CCVH is in full agreement with all that appears in their letter. We will begin adopting all proposed changes from this letter immediately in conjunction with Nossaman LLP’s unparalleled Land Use team, as well as other additional changes/recommendations that have been requested/provided from leading environmental groups such as CalTrout, Trout Unlimited, and the California Nature Conservancy. Specific approval from our board will be required to agree to adopt a sunset provision of August 13, 2020 (the Regional Water Quality Control Board sunset date), and we are confident the entire board will unanimously approve this change. This meshes well with the clear provisions allowing the Humboldt Board of Supervisors to modify the text with a simple 3/5ths majority vote.

We firmly believe that, with these changes, the Land Use and Tax documents can provide the necessary local regulatory template framework for rural counties around California —adjusting square footage, tax, and permit matters— as best fits their community needs and values, or banning outright if necessary. This embodies local control! 

We at CCVH and the larger Cannabis Community are deeply appreciative and exceedingly grateful for the extensive work put into this project by the best hearts and minds of Humboldt County, and leading experts from around the State and Nation. As we have said before, it is only when a community stands together, and works together, that true progress can be made. It is truly a historic time when local farmers step out of the shadows and stand side by side with the environmental community to walk into the future together. Not only a better future, and not only a brighter future, but a future that is uniquely ours. We believe the Humboldt County Board of Supervisors recognizes this. Their bravery to deal with this issue head on, paired with the unwavering voice of the community gives us immense hope that the Humboldt County we see our children being raised in will be an even better Humboldt County.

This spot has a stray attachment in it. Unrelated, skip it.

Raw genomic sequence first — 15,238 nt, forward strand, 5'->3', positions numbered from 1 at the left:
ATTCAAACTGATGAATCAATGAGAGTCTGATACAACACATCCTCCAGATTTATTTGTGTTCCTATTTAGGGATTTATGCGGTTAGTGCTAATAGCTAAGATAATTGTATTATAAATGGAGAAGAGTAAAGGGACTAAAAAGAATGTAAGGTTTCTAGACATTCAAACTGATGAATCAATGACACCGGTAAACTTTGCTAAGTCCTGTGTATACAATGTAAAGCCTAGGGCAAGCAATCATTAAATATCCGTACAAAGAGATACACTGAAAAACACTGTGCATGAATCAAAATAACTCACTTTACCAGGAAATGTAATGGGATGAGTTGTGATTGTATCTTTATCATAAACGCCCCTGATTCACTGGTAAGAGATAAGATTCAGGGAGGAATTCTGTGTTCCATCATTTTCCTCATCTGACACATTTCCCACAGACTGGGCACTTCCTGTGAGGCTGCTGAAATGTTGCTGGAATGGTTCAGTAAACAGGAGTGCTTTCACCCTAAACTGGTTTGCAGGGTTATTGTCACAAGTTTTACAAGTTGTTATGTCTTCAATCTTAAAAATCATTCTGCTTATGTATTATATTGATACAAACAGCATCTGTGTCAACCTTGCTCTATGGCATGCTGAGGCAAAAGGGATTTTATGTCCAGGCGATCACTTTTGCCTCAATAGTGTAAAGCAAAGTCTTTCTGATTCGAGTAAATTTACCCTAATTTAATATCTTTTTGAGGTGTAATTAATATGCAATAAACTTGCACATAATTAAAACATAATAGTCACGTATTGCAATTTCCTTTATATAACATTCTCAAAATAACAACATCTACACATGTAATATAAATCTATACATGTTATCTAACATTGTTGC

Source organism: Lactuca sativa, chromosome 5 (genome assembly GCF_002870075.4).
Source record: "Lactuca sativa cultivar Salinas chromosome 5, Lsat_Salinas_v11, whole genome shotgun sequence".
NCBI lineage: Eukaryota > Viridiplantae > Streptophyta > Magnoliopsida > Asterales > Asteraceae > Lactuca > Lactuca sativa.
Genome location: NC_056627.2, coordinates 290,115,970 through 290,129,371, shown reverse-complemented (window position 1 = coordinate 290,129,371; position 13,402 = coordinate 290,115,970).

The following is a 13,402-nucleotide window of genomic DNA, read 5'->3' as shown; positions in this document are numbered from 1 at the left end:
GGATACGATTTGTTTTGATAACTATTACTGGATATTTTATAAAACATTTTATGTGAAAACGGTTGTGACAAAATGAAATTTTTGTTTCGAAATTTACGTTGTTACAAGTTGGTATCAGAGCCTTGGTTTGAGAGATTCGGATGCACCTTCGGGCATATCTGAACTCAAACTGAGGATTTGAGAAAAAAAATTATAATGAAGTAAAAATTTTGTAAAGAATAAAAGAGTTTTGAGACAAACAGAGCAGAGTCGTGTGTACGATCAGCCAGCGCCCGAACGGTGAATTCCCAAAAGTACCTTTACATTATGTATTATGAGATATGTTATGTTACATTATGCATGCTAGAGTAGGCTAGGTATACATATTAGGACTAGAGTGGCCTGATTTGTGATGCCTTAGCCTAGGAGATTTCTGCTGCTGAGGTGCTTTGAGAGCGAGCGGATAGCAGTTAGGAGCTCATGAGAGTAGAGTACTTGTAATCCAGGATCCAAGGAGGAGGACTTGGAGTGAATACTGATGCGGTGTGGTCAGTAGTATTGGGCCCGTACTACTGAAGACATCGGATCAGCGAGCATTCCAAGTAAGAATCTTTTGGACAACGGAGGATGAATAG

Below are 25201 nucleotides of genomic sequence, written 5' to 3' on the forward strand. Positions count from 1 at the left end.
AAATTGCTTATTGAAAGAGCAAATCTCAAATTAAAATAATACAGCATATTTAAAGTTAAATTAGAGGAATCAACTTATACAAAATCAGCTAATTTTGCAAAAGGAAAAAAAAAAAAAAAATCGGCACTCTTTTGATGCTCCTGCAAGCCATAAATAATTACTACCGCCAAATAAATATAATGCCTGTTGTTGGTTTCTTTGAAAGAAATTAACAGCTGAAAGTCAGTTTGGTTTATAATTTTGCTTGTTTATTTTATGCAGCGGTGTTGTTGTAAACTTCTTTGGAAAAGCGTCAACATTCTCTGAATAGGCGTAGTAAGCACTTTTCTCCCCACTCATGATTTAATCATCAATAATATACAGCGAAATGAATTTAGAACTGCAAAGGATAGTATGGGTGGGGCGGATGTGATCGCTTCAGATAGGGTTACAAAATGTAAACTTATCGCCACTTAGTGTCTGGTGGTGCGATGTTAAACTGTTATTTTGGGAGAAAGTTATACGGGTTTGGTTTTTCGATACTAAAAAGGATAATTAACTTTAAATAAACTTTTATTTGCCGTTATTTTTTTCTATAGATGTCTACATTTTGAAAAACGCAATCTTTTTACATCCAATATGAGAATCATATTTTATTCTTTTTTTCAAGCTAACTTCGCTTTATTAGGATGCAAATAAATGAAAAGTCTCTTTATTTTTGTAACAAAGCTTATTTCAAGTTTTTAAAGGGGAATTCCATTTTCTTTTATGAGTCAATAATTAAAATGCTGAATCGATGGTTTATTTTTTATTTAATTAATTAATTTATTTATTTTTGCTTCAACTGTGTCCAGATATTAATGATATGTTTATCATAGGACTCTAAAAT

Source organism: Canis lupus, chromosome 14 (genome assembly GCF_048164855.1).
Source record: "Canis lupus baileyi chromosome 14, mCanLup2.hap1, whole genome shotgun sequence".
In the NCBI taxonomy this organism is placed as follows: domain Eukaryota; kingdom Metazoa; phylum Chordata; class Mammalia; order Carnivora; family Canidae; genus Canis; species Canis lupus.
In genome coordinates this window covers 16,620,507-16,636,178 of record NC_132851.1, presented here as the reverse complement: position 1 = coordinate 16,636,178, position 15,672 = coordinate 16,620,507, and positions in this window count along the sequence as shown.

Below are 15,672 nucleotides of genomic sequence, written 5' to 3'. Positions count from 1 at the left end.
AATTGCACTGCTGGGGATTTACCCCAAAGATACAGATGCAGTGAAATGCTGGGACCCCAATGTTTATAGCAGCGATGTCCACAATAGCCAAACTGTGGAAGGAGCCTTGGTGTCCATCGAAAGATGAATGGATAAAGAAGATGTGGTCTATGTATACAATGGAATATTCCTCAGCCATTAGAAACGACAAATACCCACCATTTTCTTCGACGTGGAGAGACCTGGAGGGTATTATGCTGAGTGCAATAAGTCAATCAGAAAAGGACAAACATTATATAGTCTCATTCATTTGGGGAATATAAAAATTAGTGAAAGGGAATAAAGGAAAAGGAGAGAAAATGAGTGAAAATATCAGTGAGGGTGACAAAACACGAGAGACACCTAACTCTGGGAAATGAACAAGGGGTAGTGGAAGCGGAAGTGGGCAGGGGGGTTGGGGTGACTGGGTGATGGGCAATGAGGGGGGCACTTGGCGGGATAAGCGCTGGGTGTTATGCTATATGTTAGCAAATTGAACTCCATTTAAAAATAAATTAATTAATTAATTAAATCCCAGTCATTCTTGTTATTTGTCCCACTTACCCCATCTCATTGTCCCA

We again thank sincerely the leadership of EPIC, Humboldt Baykeeper, Safe Alternatives for our Forest Environment, and the North Coast Environmental Center for joining us as we now move forward on the same team! To read the recommendations, click here.